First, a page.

5. How is immune therapy most appropriately used for driver-mutation positive NSCLC patients? 1(up front in combination? 2) in combinations in settings of AR? 3) in late-salvage settings before hospice?
  6. Because most of the trials with FDA-approved immune therapies there is no time for cessation of therapy…Would a clinician likely have the equipoise to enroll a patient on a trial that randomizes a patient to receive a limited number of months of therapy versus continuing until progression? E.g., Keynote 24 trial with High PD-L1 and after 24 months does the patient need to remain on therapy or should we stop or slow down and lengthen therapy intervals?
  7. Would you continue immune therapy beyond progression for a patient who responds to initial immune PD-L1/PD-1 therapy and then progresses after approximately 18 months? What next? Chemo? Try a CTLA-4 inhibitor? Dual combination immune therapy?
  8. With the limitations of tumor heterogeneity will blood-based testing ever emerge as comparable to tissue-based testing?
  9. Will immune therapy ever find a role for some malignancies such as SCLC or mesothelioma and in a number of non-lung malignancies? If so, in select populations or everyone?
11:20AM
MESOTHELIOMA & Small Cell Lung Cancer TREATED WITH IMMUNOTHERAPY
Anne Tsao
RAPID-FIRE Questions
  1. Will the future for treating malignant mesothelioma or include combinations of immune therapy and chemotherapy?
  2. Is there a role for checkpoint inhibition inn mesothelioma?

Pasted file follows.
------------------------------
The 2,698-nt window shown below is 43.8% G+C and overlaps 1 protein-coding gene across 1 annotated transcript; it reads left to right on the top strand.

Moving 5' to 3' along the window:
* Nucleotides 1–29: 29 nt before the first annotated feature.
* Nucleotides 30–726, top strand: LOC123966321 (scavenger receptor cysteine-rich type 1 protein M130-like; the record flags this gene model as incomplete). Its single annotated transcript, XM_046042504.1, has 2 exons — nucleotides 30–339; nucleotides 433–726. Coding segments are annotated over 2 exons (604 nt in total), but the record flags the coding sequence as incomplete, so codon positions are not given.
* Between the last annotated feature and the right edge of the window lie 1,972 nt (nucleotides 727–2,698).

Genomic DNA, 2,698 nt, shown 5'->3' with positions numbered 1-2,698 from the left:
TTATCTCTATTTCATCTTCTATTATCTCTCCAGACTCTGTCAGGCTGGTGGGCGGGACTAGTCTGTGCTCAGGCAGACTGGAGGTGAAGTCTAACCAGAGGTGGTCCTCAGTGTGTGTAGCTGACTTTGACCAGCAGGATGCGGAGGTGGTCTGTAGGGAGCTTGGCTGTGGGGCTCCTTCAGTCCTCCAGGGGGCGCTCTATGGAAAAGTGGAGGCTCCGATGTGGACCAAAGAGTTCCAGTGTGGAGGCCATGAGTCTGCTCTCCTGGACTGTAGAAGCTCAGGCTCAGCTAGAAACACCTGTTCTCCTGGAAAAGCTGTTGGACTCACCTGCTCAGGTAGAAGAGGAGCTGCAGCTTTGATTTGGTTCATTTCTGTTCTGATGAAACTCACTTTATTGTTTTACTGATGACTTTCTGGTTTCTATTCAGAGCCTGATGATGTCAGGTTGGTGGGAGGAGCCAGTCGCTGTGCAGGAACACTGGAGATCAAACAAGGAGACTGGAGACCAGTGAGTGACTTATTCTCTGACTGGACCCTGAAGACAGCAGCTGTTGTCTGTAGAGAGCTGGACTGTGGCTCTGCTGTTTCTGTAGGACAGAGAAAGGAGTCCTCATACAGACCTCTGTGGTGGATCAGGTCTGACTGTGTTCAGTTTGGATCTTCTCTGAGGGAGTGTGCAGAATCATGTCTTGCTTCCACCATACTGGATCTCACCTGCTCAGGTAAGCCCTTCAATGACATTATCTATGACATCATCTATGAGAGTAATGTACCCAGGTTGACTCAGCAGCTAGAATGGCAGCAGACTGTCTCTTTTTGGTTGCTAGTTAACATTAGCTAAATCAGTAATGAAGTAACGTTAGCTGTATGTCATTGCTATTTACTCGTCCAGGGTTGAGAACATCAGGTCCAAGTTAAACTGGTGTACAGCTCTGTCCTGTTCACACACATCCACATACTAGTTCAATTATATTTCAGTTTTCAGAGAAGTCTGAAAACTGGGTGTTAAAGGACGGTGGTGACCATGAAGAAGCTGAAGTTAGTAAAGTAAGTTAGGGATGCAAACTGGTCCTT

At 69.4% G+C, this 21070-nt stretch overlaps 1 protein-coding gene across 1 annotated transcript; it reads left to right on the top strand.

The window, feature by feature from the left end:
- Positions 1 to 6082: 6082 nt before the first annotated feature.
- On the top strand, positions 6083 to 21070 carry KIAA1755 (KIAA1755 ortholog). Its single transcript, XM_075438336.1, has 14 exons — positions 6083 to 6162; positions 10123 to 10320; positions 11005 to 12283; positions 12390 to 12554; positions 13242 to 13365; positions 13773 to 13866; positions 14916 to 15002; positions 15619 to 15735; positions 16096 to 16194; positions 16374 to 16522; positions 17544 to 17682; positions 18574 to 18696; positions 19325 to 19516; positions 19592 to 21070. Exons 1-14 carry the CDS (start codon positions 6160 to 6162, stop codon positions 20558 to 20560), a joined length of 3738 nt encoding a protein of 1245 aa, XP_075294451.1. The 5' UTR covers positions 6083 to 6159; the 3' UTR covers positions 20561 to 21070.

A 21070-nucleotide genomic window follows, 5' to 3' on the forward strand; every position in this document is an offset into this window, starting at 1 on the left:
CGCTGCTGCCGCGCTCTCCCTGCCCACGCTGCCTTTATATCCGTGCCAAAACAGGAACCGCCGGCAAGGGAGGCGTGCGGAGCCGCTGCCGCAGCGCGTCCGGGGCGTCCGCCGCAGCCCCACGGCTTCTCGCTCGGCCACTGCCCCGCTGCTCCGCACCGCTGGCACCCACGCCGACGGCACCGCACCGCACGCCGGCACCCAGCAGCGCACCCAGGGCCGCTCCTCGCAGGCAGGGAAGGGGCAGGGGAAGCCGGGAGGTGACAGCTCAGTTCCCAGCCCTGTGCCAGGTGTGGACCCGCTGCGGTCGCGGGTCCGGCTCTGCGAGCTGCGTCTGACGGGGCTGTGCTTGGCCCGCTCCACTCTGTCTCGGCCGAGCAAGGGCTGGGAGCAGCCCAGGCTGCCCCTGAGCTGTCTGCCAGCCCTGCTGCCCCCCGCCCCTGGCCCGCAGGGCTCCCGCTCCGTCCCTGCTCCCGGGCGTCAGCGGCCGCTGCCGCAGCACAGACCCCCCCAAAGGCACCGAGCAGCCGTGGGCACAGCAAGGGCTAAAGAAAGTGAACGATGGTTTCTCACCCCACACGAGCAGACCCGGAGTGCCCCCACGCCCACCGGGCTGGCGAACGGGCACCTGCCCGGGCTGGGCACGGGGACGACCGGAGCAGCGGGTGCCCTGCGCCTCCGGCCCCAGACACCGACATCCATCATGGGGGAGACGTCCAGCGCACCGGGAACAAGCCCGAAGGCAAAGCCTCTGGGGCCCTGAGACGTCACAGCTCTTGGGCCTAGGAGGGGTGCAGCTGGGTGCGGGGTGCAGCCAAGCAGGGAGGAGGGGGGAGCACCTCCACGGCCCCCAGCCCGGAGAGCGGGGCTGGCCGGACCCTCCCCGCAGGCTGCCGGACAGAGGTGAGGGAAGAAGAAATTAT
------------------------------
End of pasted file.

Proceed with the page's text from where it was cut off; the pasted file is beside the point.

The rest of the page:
3. Will it be better to use mono or sequential immuno-oncology therapy for malignant mesothelioma?
  4. What are the main differences between SCLC and NSCLC?
Content Highlights
  • Etiology and epidemiology of mesothelioma: asbestos, other causes and prevention
  • Treatments for metastatic SCLC vs NSCLC
  • Diagnosis and standards of care for malignant mesothelioma
  • Supportive care in mesothelioma
11:40AM
AUDIENCE Q & A
11:45AM
EXPERT PANEL DISCUSSION
NOON
LUNCH WITH THE PROFESSORS. This is one of numerous opportunities during this Master Class to meet with and initiate relationships with the KOL faculty. Participants choose to sit with the KOL expert of their choice for in-depth discussions and establishing relationships. Only one KOL is assigned a table, and this is yet another rare one-on-one opportunity for 7 participants, on a first-come basis, to meet with the KOL of their choice.
SESSION 4: GENITO-URINARY CANCERS & IMMUNE THERAPY — Session Chair: Daniel Petrylak
1:00PM
BLADDER CANCER & IMMUNE THERAPY
Daniel Petrylak
RAPID-FIRE Questions
  1. A randomized trial demonstrated a superior survival for pembrolizumab versus atezolizumab in a similar patient population. Is there any obvious difference between these agents?
  2. Is PDL-1 expression a predictive marker for patients with metastatic urothelial carcinoma?
  3. What is the mechanism of BCG in patients with superficial disease? Will checkpoint inhibition therapy be effective in those patients who fail BCG?
  4. What are the logical combinations to pursue of PDL-1/PD1 inhibitors in metastatic urothelial carcinoma? Chemotherapy? Anti-angiogenesis therapy? Other immune checkpoint inhibitors?
  5. Will checkpoint inhibition therapy replace chemotherapy as front-line treatment for metastatic disease?
  6. What are the studies evaluating checkpoint admission therapy as adjuvant treatment post cystectomy? What is the optimal patient population?
  7. Since median progression free survival not to be improved in patients treated with checkpoint inhibition therapy, what is the best endpoint?
Content Highlights
  • Atezolizumab versus pembrolizumab for the treatment of platinum-experienced patients with metastatic urothelial carcinoma.